Tuesday, April 1, 2014

Trowel works 02- Basic hand tool

           Some simple tools are used by the bricklayer and mason in laying bricks, blocks, stones or in plastering work. The bricklayer's tool kit must be used with great care and properly maintained, firstly, because of the safety aspect arid secondly, because the tools can be expensive. When purchasing tools, consideration must be taken on how often the tools will be used. With everyday use, the tools have to be made to be able to withstand the work. Often this is not the case with less expensive tools.
Given below is a list of the tools, how they should be used and properly maintained:

Mason’s trowel

Consists of a flat steel blade 250 to 300mm long, post and shank forged as a single piece fixed to a wooden or plastic handle.
Used to pick and spread mortar in bed joints and buttering ends of bricks.
The blade is widest at its heel and is between 125 – 130mm.

Trowels must be well cleaned after use to remove any mortar/cement stuck, wiped cry and stored securely. If not used for a long time the trowel should be lightly oiled to prevent rusting.

Hand Hawk

A flat steel plate with a handle at the centre fixed at right angles to the face. Working surface of the blade is shallow grooved with concentric circles to give a coarse surface to hold mortar.
The hawk is used mostly when pointing brickwork, and makes it easier to hold the mortar.
The mason holds the trowel in one hand and the hawk with mortar in the other.

Hawks too need cleaning after use, wiping dry and proper storage.

Line and pins

Lines and pins are used in brickwork and blockwork to align bricks/blocks when laying.

Spirit Level

This will be the most expensive part of the tool kit. It is used to check the brickwork and that the bricks are level (horizontal) and plumb (vertical).
These also come in various sizes. The typical sizes for everyday work are 900 or 1200 mm long. They are available in wood or metal, the metal ones are easier to keep clean as they are easy to wash to remove mortar.

Plumb bob

There are two types of plumb bobs.
1.      Centre plumb
2.      Masons plumb
The centre plumb is mostly used to transfer positions vertically down and to plumb formwork etc.
The mason’s plumb has a brass cylindrical bob and a square wooden stock whose side is exactly the same as the diameter of the bob. This helps to check if the bricks are laid in true vertical alignment.

Centre plumb


Used for finishing to the joints in brick work.
Jointers are made in many shapes to provide half-round, square, triangular or flush joints.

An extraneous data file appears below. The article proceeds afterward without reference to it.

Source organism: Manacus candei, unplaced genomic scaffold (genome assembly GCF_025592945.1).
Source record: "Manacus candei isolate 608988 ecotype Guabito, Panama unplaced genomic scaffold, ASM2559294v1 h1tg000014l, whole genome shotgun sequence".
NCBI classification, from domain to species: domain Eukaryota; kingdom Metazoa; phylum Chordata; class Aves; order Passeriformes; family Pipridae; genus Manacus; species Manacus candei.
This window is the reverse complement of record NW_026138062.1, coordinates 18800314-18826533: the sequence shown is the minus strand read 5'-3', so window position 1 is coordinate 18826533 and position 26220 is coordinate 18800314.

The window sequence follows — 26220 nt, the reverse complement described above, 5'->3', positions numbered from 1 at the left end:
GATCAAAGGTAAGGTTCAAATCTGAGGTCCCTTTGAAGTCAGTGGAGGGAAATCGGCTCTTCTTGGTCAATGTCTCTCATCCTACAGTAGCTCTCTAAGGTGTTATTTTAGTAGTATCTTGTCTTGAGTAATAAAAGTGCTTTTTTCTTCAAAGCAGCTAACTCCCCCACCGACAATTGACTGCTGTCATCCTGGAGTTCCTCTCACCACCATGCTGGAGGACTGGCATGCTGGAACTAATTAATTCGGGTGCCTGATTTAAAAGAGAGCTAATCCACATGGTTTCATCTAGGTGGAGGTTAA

Also called club hammer or lump hammer.

Used with the chisel to cut bricks to required sizes and shapes.

Wear eye protection when using brick hammers.

Chisels (or bolsters)

Used for cutting bricks to required sizes and shapes.
Eye protection must be used at all times it is used.
The end of the handle should never be allowed to burr over (or mushroom) after repeated hammering since it is dangerous and could splinter.

Bolster                                     cold chisel


A shovel is a tool for digging, lifting, and moving bulk materials, such as soil, sand, rubble, gravel, mortar or snow.

These are extremely common tools used extensively in construction, agriculture and gardening.


Tampers are devices used to compact constituents in a mixture such as concrete. In a concrete the constituents are crushed stone, sand, cement and water. When placed in position the concrete is filled with air bubbles and excess water which has to removed to make the concrete dense. Tamping helps in removal of air and excess water.
A heavy steel rod can be used as a tamper through repeated poking into the concrete. Sometimes the concrete formwork is tamped with a hammer to compact the concrete.

Screeding rule

When concrete is laid in a floor or a floor slab, it has to leveled to give even thickness and a flat level surface.
A screed rule is about 1.5m long when operated by a single person, but longer when operated by two persons.

Steel float and wooden float

Steel and wooden floats are used to smooth out concrete after it's been poured.
They come in different sizes, but a common size is 3 1/2 inches by 15 inches. The steel float has a thick shining steel face while the wooden float has a 12mm (1/2 inch) thick wooden face. Both have a handle on top for easy gripping.
After the concrete is all poured, the float will help spread it out evenly and level it off.
 Using a float gives the concrete a neat finish.




What is the cement sand ratio for plaster(mortar)

dear friend
cement sand ratio is 1:5 for mortar

thanks you dear admin,
thats most helpful for me to complete may city&guilds diploma

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